Record Scratch is a series of posts calling out bad behavior in the music industry—for all those times you’re reading a music story, hanging out at a concert, or listening to the radio, and think, Wait, WHAT did they just say?!
Two weeks ago, Justin Bieber performed on BBC’s Radio 1 Breakfast Show with Nick Grimshaw. The multimillionaire global pop star looked like your middle school best friend’s older brother: generic plaid shirt, hair closely shorn, skin neither perfectly clear nor covered in concealer. He performed with just one other musician, a guitarist. The cues made it clear that this was Real, Unadorned, Serious Justin, singing Real, Unadorned, Serious songs. It’s the conceit that made MTV Unplugged such a phenomenon in the 90s: downsize instrumentation and amount of hair product, supersize accessibility and legitimacy.
First thing’s first: I’m not going after the fact that it is scientifically impossible to make “Love Yourself” and “What Do You Mean?” serious songs. “Purpose” is a jam no matter how you listen to it. I don’t care that it’s not teaching me about particle physics or even basic, healthy ways to communicate clearly in relationships. Pop stars trying to make their (patently absurd) songs philosophical via soulful acoustic guitar is a long and vaunted tradition.
No, JB’s record scratch occurs when he picks up a guitar of his own—music speak for “TAKE ME THE MOST SERIOUSLY NOW”—and launches into the third song in his set. The lead riff is immediately recognizable: It’s “Fast Car,” the 1988 single that made Tracy Chapman a household name. Bieber only performs about a minute and a half of the track, crooning two decontextualized verses and one chorus to his own sparse accompaniment. He’s in good voice, and the guitar is steady. The problem isn’t that he disassembled Chapman’s work by, I don’t know, turning it into a banging Euro-dance track. If anything, his straightforward interpretation is a reminder of how watertight Chapman’s writing still sounds 25 years later. The problem is that he chose it in the first place.
He wasn’t without reason. Bieber’s mom was apparently a fan of the original*. It’s also, if this much wasn’t obvious, a really good song. But it’s not his to sing. “Fast Car” is a song whose narrator watches her life telescope before her from one full of big dreams and heady nights in a fast car to one of stunted education, alcoholism, poor health, and chronic poverty. In other words, she faces systemic problems that people who look like Bieber have demonstrably better chances of surviving or avoiding altogether.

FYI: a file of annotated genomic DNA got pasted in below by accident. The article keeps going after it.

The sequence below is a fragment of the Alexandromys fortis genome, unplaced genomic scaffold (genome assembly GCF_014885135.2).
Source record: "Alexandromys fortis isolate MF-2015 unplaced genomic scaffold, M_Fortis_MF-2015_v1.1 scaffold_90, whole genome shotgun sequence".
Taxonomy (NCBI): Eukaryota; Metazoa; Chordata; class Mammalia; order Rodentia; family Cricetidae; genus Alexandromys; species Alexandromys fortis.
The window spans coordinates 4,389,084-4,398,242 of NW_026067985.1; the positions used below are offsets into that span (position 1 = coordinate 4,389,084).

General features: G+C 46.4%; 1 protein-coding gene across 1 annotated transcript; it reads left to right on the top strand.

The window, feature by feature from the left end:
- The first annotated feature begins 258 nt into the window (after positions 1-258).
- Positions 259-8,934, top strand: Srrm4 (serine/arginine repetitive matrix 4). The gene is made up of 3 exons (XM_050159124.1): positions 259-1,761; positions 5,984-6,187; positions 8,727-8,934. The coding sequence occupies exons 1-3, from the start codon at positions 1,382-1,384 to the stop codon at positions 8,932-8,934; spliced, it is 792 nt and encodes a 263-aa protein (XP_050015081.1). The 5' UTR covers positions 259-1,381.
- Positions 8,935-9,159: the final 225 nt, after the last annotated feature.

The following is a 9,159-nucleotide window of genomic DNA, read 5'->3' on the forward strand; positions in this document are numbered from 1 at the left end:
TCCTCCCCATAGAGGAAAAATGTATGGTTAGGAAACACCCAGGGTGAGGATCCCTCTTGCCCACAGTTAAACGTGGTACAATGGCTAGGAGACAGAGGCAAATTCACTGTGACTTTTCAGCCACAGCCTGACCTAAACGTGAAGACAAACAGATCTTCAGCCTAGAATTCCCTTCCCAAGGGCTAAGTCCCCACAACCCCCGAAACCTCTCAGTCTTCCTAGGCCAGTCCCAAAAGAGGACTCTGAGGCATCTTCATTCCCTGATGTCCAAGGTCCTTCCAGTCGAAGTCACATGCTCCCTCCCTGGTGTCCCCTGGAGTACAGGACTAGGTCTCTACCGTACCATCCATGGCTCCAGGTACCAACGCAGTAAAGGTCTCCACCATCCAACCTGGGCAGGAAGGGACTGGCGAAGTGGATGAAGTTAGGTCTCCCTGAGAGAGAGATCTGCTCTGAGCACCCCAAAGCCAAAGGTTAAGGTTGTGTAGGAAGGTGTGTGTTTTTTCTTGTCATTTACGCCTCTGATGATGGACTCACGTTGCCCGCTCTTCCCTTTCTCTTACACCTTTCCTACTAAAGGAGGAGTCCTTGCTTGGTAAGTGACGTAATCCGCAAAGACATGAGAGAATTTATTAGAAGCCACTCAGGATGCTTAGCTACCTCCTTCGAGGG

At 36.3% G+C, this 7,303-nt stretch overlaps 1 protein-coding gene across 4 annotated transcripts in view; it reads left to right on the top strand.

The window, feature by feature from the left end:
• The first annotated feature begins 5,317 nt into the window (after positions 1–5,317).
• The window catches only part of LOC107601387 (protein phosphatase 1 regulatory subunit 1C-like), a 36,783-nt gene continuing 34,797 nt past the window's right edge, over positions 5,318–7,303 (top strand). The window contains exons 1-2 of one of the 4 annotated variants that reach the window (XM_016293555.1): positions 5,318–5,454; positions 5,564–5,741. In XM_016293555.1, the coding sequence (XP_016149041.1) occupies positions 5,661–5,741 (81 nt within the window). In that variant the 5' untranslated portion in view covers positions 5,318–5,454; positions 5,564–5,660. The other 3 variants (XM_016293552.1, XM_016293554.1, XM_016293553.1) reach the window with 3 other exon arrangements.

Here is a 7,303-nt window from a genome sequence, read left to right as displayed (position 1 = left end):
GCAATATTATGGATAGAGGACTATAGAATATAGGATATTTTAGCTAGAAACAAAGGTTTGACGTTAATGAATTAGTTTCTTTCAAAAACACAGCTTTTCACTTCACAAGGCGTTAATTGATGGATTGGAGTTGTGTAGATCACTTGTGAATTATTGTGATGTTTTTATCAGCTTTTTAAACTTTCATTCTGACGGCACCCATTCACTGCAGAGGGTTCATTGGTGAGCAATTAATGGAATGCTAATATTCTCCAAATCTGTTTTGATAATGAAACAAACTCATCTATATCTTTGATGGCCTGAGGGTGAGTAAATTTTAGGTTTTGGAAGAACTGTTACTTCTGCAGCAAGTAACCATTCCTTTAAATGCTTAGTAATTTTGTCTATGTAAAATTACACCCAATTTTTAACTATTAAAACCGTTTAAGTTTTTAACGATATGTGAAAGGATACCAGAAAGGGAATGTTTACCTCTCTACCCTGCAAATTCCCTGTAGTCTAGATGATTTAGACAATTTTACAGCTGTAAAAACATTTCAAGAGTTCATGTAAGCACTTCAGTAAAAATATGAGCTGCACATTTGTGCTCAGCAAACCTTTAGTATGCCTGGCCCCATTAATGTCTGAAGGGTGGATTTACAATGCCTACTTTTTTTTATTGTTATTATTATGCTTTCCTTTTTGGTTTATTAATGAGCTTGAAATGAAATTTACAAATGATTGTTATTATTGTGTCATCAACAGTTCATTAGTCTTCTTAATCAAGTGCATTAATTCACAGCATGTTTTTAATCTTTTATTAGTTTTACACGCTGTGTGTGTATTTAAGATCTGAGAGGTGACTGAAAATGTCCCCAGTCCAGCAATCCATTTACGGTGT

There’s also the issue of sexuality. Chapman has been fiercely private about her romantic relationships, but was famously involved with Alice Walker in the ‘90s and has since performed for and supported LGBTQ causes. The closest Bieber has ever publicly gotten to queerness was his name’s presence on the blog Lesbians Who Look Like Justin Bieber. Straight artists co-opting the work of queer performers has a history almost as long as white performers stealing from Black performers, and Biebz doubled down.
Adding insult to injury is the fact that he cherry-picks verses. White folks selectively acknowledging the problems facing people of color is regularly demonstrated in much more damaging ways than Bieber only singing the parts of a Chapman song that suit his voice the best. But he is tapping directly into a wider culture of selective obliviousness, of literal whitewashing, while he does it. (Delicious and milky-smooth as his voice does objectively sound.)
Did somebody say whitewashing?! Because OH WAIT, THERE’S MORE. Bieber follows up his dabble into systemic oppression with, wait for it, ANOTHER DABBLE INTO SYSTEMIC OPPRESSION. Yes indeed, Bieber forays from “Fast Car” directly onto the well-trod ground of white folks rapping lyrics wildly outside of their own experiences in order to look cool**. The vehicle? Another two-minute express pass, this time to 2Pac’s “Thugz Mansion.” Sample lyric from Pac’s posthumous 2002 hit:
Shit, tired of gettin shot at
Tired of gettin chased by the police and arrested
N**** need a spot where we can kick it
A spot where we belong, that’s just for us
Which JB somehow managed to interpret as an invitation. Again, his m.o. was to dive in, pluck a verse from the middle of a song with a clear story arc, deliver it quaveringly with his eyes downcast and earnest, declare his truncated performance “dope,” and move on.
It’s rarely going to ring true when a wealthy pop star covers songs about hard knocks. It’s going to ring even less true if the pop star in question assumes the perspective of an ethnicity or gender outside his own to do so. What it boils down to is comprehension. (And also basic empathy, authenticity, and a modicum of humility, but I digress.) The difference between a successful cover and a flop, even a flop less offensive than Bieber’s, is the level that the artist doing the reinterpreting fathoms the original material—which is a requirement in order to adapt a song meaningfully. And it is obvious, as he fumbles lyrics and isolates verses that flatter his performance but destroy the narrative of his source material, that in more ways than one, Bieber has not done his homework.
Stick to the questionable-but-danceable jams about failed communication with your romantic partners, Biebz. Sing what you know.
* This is the same mom who, when Bieber was discovered by record executive Scooter Braun, prayed, “God, you don’t want this Jewish kid to be Justin’s man, do you?” So at least we know he comes by his cultural sensitivity honestly.
** I’m so sorry, Salt-N-Pepa. I’m so, so sorry.